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Cheating and Honor: Lessons from a Long-Term Research Project

Abstract

This chapter reviews key findings from a research project into student academic dishonesty conducted over a period of approximately 15 years. The project replicated and extended a large-scale seminal study which was conducted across 99 US campuses in the 1960s (Bowers WJ (1964) Student dishonesty and its control in college. Bureau of Applied Social Research, Columbia University, New York). Over the life of the project, thousands of students have provided self-report data about their own dishonest academic behaviors including those involving various forms of copying, cheating on tests and exams, and fabricating data. Twelve of the 28 behaviors measured in the project were replicated from the Bowers study, enabling comparison of results over approximately half a century. Interestingly, a consistent reduction in reported engagement in dishonest behaviors is seen over time in most of the domains measured. The chapter also provides an overview of the role that honor codes play in many of the participating institutions and the effects of these codes on cheating behavior, as witnessed over the lifetime of the project.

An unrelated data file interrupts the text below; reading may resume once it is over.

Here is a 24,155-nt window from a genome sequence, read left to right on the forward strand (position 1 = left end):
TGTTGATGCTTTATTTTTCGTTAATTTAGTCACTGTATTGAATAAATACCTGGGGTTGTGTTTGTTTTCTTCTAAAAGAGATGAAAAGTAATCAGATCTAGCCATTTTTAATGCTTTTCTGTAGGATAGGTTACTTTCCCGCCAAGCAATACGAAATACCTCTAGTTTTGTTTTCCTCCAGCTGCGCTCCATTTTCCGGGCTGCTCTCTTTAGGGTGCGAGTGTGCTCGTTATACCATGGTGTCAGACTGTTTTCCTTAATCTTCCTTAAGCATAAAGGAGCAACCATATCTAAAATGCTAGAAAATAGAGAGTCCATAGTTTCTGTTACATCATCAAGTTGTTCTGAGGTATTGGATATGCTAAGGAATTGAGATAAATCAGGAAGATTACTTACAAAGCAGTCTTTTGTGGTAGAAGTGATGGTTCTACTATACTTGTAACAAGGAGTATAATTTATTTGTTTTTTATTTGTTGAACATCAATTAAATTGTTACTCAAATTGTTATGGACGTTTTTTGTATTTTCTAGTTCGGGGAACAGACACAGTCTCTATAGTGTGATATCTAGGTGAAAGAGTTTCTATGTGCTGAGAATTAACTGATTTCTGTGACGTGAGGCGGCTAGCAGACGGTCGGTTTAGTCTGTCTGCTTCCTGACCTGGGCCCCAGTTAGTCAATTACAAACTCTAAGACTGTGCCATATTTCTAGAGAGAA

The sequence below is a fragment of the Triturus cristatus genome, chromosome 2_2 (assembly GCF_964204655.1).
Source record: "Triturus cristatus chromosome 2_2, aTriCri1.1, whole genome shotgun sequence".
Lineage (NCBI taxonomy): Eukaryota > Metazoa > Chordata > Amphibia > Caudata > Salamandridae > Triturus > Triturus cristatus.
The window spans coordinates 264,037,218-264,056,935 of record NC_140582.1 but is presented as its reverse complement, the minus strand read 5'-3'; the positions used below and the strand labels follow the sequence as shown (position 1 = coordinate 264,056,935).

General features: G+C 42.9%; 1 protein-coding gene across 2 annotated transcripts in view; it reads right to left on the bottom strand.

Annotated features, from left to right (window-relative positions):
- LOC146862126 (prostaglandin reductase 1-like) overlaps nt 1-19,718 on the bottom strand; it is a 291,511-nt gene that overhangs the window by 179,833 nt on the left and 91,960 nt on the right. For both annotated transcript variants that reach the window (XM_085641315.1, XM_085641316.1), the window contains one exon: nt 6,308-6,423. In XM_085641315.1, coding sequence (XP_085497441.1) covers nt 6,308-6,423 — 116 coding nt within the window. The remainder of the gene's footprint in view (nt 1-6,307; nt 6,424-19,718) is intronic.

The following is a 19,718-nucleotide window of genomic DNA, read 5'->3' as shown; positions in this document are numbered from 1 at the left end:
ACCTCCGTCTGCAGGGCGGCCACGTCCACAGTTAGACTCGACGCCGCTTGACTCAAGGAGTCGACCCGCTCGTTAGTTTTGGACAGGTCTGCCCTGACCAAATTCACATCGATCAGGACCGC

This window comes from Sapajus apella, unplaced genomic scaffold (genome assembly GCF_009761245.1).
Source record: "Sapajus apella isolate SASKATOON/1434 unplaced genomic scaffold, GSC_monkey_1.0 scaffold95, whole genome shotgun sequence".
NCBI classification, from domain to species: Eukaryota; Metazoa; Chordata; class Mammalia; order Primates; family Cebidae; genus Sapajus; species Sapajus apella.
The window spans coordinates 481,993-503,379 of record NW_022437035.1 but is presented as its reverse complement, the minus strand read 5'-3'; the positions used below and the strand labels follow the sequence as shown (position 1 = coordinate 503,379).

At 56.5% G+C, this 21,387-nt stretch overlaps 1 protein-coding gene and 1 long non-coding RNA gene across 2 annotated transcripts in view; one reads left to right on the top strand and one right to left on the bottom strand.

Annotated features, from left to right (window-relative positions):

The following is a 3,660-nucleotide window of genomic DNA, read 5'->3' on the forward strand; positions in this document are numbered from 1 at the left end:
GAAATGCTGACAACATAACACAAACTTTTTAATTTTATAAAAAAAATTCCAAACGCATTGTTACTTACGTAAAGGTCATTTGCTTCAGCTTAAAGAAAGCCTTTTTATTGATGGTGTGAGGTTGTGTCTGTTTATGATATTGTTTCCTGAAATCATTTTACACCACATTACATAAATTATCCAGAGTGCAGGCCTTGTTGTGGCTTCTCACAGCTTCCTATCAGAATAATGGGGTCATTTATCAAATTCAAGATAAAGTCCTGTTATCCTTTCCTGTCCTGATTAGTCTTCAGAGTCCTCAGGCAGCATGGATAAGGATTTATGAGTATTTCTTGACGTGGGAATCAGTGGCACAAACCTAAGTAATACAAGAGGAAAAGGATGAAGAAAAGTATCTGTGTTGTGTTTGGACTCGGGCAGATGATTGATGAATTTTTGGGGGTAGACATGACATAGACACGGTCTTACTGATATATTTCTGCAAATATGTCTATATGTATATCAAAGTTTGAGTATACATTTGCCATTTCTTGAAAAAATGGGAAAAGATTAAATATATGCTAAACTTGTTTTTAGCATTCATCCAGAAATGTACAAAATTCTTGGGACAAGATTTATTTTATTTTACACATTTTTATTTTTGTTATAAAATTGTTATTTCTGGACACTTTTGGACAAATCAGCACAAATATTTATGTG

Keywords

  • Academic Dishonesty
  • Academic Integrity
  • Faculty Survey
  • Cheat Behavior
  • Honor Code

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References

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Correspondence to Donald McCabe .

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© 2015 Springer Science+Business Media Singapore

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McCabe, D. (2015). Cheating and Honor: Lessons from a Long-Term Research Project. In: Bretag, T. (eds) Handbook of Academic Integrity. Springer, Singapore. https://doi.org/10.1007/978-981-287-079-7_35-1

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  • DOI: https://doi.org/10.1007/978-981-287-079-7_35-1

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  • Publisher Name: Springer, Singapore

  • Online ISBN: 978-981-287-079-7

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